Abiotic factors in the ocean ecosystem are; temperature, solar intensity, sediments and soil, pH, acidity and salinity; and nutrients.
In total, the above-listed are seven (7) in number, where pH, acidity and salinity are considered distinct factors respectively (while sediments and soil are considered fundamentally identical).
Water is also an important abiotic factor in the ocean, but it is often omitted from discussions of the subject because it is the ambient medium of aquatic ecosystems.
Marine abiotic factors are the complementary opposite of biotic factors in ocean ecosystems, which are organic and include primary producers, herbivores, carnivores, omnivores, decomposers and biotic processes.
This article discusses abiotic factors in the ocean ecosystem, and their characteristics, as follows;
1). Temperature (as one of the Abiotic Factors in the Ocean Ecosystem)
Temperature is an abiotic factor in the ocean because it is an inorganic parameter that affects the physicochemical conditions of the ecosystem; and is neither organic in its origin nor solely dependent on biotic factors.
Basically, temperature determines how hot or cold a biological organism, ecologic medium or environmental system is at any given point in time.
Temperature is one of the most influential abiotic factors in the ocean, with its influence spanning from living organisms and metabolic processes to chemical reactions and physical conditions .
In all aquatic ecosystems (including non-saltwater biomes like ponds and lakes) temperature plays a key role in energy transfer; not only for thermal energy itself, but for other energy forms (including renewable marine energies) as well, like bioenergy, tidal, wave, and ocean thermal energies respectively.
Temperature varies in the ocean, under the influence of a variety of factors that include depth, season, water-current trends, and biochemical conditions. In turn, ocean temperatures affect the distribution of marine plants and animals with depth and area, while also influencing the trend of physical and biological processes like wave propagation and biodegradation.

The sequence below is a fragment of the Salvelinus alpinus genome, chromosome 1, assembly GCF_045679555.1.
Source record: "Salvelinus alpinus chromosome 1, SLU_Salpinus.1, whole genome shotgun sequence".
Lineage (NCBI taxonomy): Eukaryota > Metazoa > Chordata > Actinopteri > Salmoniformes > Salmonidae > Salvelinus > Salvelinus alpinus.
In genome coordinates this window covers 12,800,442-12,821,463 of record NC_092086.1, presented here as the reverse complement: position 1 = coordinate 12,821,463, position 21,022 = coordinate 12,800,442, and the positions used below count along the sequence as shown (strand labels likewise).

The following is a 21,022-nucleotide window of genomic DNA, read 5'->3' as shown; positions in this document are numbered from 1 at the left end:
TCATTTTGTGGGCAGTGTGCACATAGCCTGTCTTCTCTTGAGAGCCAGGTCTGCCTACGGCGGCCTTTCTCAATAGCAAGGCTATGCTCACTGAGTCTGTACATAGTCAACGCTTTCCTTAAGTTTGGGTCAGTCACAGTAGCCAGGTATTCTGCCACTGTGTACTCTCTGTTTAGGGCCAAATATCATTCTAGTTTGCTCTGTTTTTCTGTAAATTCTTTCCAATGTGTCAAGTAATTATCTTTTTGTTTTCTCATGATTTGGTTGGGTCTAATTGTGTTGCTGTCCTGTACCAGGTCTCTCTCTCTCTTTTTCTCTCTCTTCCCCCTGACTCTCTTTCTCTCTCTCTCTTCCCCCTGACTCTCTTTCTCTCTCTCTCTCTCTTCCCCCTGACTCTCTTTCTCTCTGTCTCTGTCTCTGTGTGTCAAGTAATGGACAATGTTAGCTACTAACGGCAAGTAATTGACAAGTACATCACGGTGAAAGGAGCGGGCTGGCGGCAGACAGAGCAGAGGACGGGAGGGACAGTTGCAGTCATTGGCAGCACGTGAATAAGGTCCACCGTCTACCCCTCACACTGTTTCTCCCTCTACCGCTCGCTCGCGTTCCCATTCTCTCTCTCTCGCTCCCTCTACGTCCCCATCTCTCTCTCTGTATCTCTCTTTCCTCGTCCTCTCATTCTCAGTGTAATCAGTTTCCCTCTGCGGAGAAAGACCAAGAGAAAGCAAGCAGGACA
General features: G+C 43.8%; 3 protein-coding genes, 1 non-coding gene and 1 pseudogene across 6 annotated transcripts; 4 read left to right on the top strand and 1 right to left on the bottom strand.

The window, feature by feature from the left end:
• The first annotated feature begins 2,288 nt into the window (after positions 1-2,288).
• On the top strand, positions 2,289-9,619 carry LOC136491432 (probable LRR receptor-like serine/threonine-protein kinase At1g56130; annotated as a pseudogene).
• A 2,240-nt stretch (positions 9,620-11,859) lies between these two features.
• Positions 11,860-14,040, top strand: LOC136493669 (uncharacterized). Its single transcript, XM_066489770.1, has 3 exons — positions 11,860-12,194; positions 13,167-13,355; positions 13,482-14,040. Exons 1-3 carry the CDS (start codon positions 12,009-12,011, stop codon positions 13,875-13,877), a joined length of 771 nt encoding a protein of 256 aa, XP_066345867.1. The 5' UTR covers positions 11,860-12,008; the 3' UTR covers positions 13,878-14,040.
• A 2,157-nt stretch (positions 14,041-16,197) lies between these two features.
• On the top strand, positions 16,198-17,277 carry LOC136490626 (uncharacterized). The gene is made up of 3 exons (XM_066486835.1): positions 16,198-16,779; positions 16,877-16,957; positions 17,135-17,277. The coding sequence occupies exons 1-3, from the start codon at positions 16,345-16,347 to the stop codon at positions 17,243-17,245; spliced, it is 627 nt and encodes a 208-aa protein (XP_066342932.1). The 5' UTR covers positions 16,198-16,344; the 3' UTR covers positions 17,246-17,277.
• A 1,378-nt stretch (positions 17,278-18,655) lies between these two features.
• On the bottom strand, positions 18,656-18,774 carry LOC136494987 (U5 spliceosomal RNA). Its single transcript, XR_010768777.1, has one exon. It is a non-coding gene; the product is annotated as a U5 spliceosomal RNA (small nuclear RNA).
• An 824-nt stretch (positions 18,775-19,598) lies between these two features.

Oceanic or marine temperature gradient describes the progressive change in temperature with marine depth, so that surface water in the ocean is generally of higher temperature than water at greater depth.
Because water is conductive and heat-absorbent, it acts as a natural energy storage system for solar heat, which can be exploited by humans, using technological equipment like OTEC converters, for any of various purposes including electricity generation.
The temperature gradient is important to the sustainability of oceans because it influences the distribution, metabolism, reproduction, adaptation and migration of species; and thereby also affects marine food chains and energy pyramids.
This explains why thermal pollution has very harmful effects on oceans, and causes decline in species richness and biodiversity of water bodies close to power plants and other potential-sources of excessive heat .